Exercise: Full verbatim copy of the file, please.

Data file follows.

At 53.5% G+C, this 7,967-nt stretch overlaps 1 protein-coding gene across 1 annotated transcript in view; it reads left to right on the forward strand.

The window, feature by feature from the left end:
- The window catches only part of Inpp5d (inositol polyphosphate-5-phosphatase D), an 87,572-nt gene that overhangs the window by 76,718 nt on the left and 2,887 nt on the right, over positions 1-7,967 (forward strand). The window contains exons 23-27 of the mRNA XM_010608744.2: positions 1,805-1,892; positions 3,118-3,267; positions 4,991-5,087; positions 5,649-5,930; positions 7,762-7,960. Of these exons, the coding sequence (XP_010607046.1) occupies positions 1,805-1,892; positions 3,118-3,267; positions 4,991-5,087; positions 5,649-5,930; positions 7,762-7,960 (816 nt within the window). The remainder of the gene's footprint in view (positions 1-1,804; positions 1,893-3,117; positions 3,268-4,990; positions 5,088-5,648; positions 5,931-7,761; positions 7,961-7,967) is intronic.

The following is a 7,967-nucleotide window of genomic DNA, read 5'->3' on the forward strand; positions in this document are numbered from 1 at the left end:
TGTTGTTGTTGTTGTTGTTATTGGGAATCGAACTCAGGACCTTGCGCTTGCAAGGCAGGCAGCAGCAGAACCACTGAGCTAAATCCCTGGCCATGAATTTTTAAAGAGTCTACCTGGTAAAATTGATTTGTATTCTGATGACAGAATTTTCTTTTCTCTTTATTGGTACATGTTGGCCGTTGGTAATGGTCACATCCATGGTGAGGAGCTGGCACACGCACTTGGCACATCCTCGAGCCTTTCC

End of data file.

At 53.5% G+C, this 7,967-nt stretch overlaps 1 protein-coding gene across 1 annotated transcript in view; it reads left to right on the forward strand.

The window, feature by feature from the left end:
- The window catches only part of Inpp5d (inositol polyphosphate-5-phosphatase D), an 87,572-nt gene that overhangs the window by 76,718 nt on the left and 2,887 nt on the right, over positions 1-7,967 (forward strand). The window contains exons 23-27 of the mRNA XM_010608744.2: positions 1,805-1,892; positions 3,118-3,267; positions 4,991-5,087; positions 5,649-5,930; positions 7,762-7,960. Of these exons, the coding sequence (XP_010607046.1) occupies positions 1,805-1,892; positions 3,118-3,267; positions 4,991-5,087; positions 5,649-5,930; positions 7,762-7,960 (816 nt within the window). The remainder of the gene's footprint in view (positions 1-1,804; positions 1,893-3,117; positions 3,268-4,990; positions 5,088-5,648; positions 5,931-7,761; positions 7,961-7,967) is intronic.

The following is a 7,967-nucleotide window of genomic DNA, read 5'->3' on the forward strand; positions in this document are numbered from 1 at the left end:
TGTTGTTGTTGTTGTTGTTATTGGGAATCGAACTCAGGACCTTGCGCTTGCAAGGCAGGCAGCAGCAGAACCACTGAGCTAAATCCCTGGCCATGAATTTTTAAAGAGTCTACCTGGTAAAATTGATTTGTATTCTGATGACAGAATTTTCTTTTCTCTTTATTGGTACATGTTGGCCGTTGGTAATGGTCACATCCATGGTGAGGAGCTGGCACACGCACTTGGCACATCCTCGAGCCTTTCC